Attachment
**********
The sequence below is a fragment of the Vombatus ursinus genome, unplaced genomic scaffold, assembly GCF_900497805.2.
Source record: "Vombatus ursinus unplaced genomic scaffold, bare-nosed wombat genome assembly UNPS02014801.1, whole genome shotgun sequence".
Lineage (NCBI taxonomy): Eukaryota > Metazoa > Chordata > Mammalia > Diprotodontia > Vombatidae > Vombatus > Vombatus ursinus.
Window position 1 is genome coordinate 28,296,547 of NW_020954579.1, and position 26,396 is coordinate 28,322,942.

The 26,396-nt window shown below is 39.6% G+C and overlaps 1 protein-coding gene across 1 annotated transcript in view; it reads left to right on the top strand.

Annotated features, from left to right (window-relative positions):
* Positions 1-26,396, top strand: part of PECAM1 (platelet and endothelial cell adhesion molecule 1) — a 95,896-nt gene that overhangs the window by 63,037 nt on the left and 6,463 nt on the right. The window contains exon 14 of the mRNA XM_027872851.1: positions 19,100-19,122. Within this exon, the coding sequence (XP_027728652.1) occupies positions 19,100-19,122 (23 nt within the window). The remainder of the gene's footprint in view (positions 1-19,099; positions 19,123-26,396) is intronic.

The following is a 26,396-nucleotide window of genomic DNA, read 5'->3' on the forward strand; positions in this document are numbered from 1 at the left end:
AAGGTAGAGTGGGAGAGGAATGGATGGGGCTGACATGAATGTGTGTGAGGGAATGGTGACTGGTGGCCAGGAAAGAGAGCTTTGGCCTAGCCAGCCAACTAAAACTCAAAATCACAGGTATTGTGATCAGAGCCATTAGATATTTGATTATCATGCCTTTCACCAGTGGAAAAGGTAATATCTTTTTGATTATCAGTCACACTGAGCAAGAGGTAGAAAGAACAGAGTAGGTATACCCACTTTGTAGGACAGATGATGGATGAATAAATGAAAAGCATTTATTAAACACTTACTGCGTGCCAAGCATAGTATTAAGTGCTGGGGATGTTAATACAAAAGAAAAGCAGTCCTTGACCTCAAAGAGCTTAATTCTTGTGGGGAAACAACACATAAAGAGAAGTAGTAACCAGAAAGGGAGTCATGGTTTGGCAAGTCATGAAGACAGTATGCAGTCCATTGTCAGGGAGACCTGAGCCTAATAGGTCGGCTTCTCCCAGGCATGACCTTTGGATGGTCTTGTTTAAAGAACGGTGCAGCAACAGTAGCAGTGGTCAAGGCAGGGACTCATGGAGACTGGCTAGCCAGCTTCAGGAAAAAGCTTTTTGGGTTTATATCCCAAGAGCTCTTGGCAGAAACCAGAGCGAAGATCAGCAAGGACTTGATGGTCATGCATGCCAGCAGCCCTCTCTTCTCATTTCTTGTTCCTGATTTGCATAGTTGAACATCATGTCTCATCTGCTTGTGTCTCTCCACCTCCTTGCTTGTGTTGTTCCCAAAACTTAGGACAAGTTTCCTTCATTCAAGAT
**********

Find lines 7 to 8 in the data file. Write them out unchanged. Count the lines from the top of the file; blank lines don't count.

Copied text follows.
* Positions 1-26,396, top strand: part of PECAM1 (platelet and endothelial cell adhesion molecule 1) — a 95,896-nt gene that overhangs the window by 63,037 nt on the left and 6,463 nt on the right. The window contains exon 14 of the mRNA XM_027872851.1: positions 19,100-19,122. Within this exon, the coding sequence (XP_027728652.1) occupies positions 19,100-19,122 (23 nt within the window). The remainder of the gene's footprint in view (positions 1-19,099; positions 19,123-26,396) is intronic.

The following is a 26,396-nucleotide window of genomic DNA, read 5'->3' on the forward strand; positions in this document are numbered from 1 at the left end: